Iranna has received national and international recognition throughout his career. His awards include those at the All India Exhibition in Mysore and the College of Visual Art, New Delhi in 1992-92, the Bansi Parmimu Memorial Committee, New Delhi and the Delhi College of Art in 1993. In the same year, he won the MF Husain and Ram Kumar selection award at `In Search of Talent` by Vadhera Art Gallery, New Delhi. He has also been honoured in 1997 with a National Award from the Lalit Kala Academy and the AIFACS Award, at the show `50 years of Art in Independent India` in New Delhi. 

How has your childhood in a farmer’s family been reflected in your art?
I come from Bijapur, Karnataka. As you mentioned my father is a farmer. As a child, I would do farming and I consider myself a son of the soil. In a lot of the work I did in 1998, I have used several symbols of the farming community. In fact, I did a series of work which had farmers and farming as the central motif. As a child, I also studied in a Gurukul (a system of education where the student resides with the teacher). I lived in an ashram for almost seven years, which itself was a big influence. I learned to understand my roots, and my ancestors, and used a lot of that understanding in my paintings. It wasn’t easy though it was quite a struggle.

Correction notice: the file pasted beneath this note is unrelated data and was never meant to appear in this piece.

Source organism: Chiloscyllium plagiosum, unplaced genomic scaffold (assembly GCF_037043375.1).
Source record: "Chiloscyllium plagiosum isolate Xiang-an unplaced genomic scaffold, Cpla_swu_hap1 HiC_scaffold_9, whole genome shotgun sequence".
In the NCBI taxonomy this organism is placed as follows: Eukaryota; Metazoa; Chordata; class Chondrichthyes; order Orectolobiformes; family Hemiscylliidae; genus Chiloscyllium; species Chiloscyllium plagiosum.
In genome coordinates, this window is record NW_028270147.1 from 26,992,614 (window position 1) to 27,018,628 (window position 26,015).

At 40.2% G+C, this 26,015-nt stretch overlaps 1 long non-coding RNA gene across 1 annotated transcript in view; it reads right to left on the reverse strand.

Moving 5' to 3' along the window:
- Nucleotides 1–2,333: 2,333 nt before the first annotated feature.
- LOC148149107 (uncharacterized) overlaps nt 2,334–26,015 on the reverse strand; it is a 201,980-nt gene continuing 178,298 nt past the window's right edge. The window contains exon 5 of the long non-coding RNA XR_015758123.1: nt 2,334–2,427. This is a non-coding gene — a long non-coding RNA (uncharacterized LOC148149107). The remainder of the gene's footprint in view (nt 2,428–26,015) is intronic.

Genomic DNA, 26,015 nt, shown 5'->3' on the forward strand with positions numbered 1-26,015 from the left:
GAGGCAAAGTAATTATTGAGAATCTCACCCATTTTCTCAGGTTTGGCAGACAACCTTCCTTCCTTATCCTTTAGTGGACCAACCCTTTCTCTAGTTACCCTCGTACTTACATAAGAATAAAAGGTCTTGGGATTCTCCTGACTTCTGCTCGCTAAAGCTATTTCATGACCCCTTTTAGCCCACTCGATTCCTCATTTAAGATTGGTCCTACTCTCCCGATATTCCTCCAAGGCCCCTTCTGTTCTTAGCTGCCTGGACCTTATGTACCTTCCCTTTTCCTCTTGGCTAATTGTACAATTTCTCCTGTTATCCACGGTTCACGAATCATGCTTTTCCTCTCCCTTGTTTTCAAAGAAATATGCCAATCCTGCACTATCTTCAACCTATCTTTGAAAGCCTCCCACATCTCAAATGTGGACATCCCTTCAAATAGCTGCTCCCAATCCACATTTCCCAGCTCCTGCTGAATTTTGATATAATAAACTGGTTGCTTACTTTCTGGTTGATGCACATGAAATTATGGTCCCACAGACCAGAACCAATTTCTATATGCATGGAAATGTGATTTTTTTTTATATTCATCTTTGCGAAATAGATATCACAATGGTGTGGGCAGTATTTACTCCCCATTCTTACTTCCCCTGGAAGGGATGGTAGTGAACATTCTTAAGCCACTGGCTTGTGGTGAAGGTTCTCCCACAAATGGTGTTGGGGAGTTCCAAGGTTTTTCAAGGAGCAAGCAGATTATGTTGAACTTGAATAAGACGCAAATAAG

You began by painting oil on canvas. But now you use several different mediums.
Yes, in the last five or six years I have moved to tarpaulin, and I think I am the only artist in India to do that. It suits me very well as a medium. I like my paintings to reflect strength, to reflect energy, and tarpaulin is an extremely strong medium. I have also used rubber solutions on canvas.